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Doctor of Philosophy, (Education)
Study Completed: 2018
College of Humanities & Social Sciences
Differentiation in Rural New Zealand Secondary Science
Differentiation – the modification of teaching and learning through adaptations to content, process, or product – can increase educators' abilities to meet students' diverse learning needs. However, little research provides teachers with how to differentiate effectively in mainstream science classrooms. Ms Vander Zwaag's mixed methods action research study enabled a rural, bicultural Aotearoa school community's years nine and ten students, science teachers and whānau (families) to share their perspectives on current classroom practice and from these perspectives, develop, implement and evaluate a differentiated science unit. Findings indicated that student engagement and learning in science improved, for Māori and non-Māori students from across the learning spectrum, when teachers differentiated responsively. A model of community-driven differentiation was conceptualised, he waka eke noa: differentiation in 3-D (teacher/student/whānau), that could potentially be a strategy for increasing the quality of culturally responsive science teaching and learning that meets diverse learners' needs both within Aotearoa New Zealand and internationally.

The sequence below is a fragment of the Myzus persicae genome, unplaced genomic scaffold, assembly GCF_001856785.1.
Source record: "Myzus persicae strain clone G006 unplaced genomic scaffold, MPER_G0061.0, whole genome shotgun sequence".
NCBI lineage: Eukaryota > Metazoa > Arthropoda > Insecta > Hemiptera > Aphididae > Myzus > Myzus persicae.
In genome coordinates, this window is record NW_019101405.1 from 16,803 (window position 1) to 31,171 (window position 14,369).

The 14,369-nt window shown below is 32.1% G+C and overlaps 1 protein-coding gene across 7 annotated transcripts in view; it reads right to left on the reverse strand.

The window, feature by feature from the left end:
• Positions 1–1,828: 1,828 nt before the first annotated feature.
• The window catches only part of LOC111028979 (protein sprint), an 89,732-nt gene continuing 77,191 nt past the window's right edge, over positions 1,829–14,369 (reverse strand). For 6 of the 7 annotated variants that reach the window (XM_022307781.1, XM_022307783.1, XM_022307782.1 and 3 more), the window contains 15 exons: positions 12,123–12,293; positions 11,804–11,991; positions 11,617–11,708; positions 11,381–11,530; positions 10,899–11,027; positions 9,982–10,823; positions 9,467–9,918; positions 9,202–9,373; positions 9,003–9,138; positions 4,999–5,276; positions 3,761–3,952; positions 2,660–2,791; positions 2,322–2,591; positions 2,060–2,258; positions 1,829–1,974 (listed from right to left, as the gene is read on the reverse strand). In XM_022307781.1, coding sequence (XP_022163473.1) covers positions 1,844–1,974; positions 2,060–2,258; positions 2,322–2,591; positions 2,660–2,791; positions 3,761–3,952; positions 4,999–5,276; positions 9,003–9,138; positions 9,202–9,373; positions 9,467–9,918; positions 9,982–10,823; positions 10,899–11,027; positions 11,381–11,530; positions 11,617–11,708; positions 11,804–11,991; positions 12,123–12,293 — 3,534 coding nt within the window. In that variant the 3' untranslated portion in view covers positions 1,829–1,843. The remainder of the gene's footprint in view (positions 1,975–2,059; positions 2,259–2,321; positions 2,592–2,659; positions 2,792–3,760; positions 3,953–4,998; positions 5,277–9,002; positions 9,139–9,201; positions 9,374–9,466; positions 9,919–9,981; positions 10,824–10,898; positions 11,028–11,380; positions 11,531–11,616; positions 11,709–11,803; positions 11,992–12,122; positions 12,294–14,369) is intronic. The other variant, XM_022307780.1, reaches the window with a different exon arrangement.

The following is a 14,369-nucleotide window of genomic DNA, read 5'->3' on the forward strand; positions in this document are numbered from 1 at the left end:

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Last updated on Tuesday 04 April 2017